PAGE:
WHYY The High Salaries?

By Steven Wells
Add Comment Add Comment | Comments: 10 | Posted Mar. 1, 2009

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If you took home William Marrazzo's paycheck, you'd be smiling too. (WHYY)

I'm semi-housebound at the moment, off my tits on painkillers and listening to lovely, cuddly, valium-for-the-liberal-soul NPR station WHYY.

Only it's pledge week. Which means that every single program is interrupted by the mellifluously voiced employees of WHYY waffling on at great length about how wonderful WHYY is and why we listeners should therefore contribute financially to its upkeep.

Leaving aside the fact that NPR should be entirely subsidized by a swingeing "vice tax" imposed on right-wing talk radio--imagine the sweet justice of anti-journalism being used to pay for the real thing--I find WHYY's demands on my wallet utterly resistible. And I say that as someone who thinks that public radio is one of the truly great things about the modern day America.

My reason for not giving WHYY a single cent is the same reason I am left unmoved by Irish shitrocker Bono's teeth-gratingly pompous attempts to pluck my liberal heartstrings. Dude, you're a multi-mega-millionaire and a Christian. Why don't you give every single penny to the poor, the way Jesus commands you, and then we'll talk about me chipping in, OK?

Hypocritical wanker.

I'm talking specifically about the freaking enormous salary WHYY pays its CEO. According to the Philadelphia Inquirer, "William J. Marrazzo's potential pay, benefits and expenses totaled $740,090 in the year ending June 30, 2007, according to its most recent tax filing. The package consists of $415,993 in salary, $317,240 in benefits and $6,857 in expenses."

Three quarters of a million dollars?

Holy fuck.

That's like winning the lottery every year. What does he spend it all on? Faberg´┐Ż eggs? Caviar sammies? Pajamas made of still-living--but sedated--mink? Seriously, it must be like Brewster's Millions meets Groundhog Day around his house. "Oh no, I've only got a year to spend THREE QUARTERS OF A MILLION FUCKING DOLLARS!"

And that's why I won't be giving any money to NPR.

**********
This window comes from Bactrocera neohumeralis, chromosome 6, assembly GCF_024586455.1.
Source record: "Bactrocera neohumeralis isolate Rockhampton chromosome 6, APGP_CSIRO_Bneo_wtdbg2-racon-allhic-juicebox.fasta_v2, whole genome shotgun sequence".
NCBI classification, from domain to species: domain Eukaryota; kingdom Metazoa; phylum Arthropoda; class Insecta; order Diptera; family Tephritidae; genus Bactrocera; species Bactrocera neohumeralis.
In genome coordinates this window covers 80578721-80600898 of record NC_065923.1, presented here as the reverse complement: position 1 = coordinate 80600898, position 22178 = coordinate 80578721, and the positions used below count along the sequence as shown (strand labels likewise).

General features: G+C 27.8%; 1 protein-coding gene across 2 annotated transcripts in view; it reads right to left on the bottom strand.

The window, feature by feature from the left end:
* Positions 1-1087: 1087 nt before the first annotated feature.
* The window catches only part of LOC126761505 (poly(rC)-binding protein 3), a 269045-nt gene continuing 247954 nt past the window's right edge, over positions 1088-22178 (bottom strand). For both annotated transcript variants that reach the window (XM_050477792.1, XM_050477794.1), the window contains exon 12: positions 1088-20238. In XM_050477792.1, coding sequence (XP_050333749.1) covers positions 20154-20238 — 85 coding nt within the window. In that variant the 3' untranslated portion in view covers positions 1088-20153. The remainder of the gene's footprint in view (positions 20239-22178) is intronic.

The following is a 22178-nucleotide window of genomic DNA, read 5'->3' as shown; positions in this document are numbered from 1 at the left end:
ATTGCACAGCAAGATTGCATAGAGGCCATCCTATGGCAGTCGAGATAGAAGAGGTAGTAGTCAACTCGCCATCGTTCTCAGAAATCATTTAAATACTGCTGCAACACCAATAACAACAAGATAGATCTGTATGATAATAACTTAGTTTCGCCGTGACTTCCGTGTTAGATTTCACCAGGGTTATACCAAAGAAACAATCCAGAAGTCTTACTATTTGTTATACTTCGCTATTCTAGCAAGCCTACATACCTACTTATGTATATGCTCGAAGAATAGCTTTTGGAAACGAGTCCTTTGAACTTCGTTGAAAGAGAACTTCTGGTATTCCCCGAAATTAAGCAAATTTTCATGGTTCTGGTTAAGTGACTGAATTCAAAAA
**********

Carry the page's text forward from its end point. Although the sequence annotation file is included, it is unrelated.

Please understand that this is not a personal attack on Mr. Marrazzo, who looks from his photo to be a thoroughly nice chap and who no doubt works jolly hard at his job. And of course I'd say yes to $750,000 salary if someone were stupid enough to offer it for any job that wasn't actually shoveling radioactive shit. You'd be mad not to.

Now the people who decided to give Mr. Marrazzo such a stupidly large amount of your money have what they think are damn good reasons for doing so, chiefly that Mr. Marrazzo "has strong ties in the business, civic and cultural worlds."

Members of the ridiculously massive salary club always say this. What it means is that the person getting paid the ridiculously large salary knows lots of other people who are also paid ridiculously large salaries.

In every instance these ridiculously large salaries are set by people who also take home ridiculously large salaries. (And therefore have a vested interest in not saying:  "Hang on! Three quarters of a million dollars? Are we insane?") And who then turn round and tell critics that the ridiculously large salaries "are what the market demands."

This is utter nonsense.

The free market didn't decide the job of top paper shuffler was worth a gazillion dollars. The top paper shufflers did. And why not?  I know for damn sure that if journalists were allowed to decide their own wages, we too would be paying ourselves a gazillion dollars. Who wouldn't?

But I like to think we'd at least feel just a little bit guilty about it. Especially if the organization we worked for was begging for donations from a population with an estimated average income of $39,000 (including a lot of people who earn a lot less).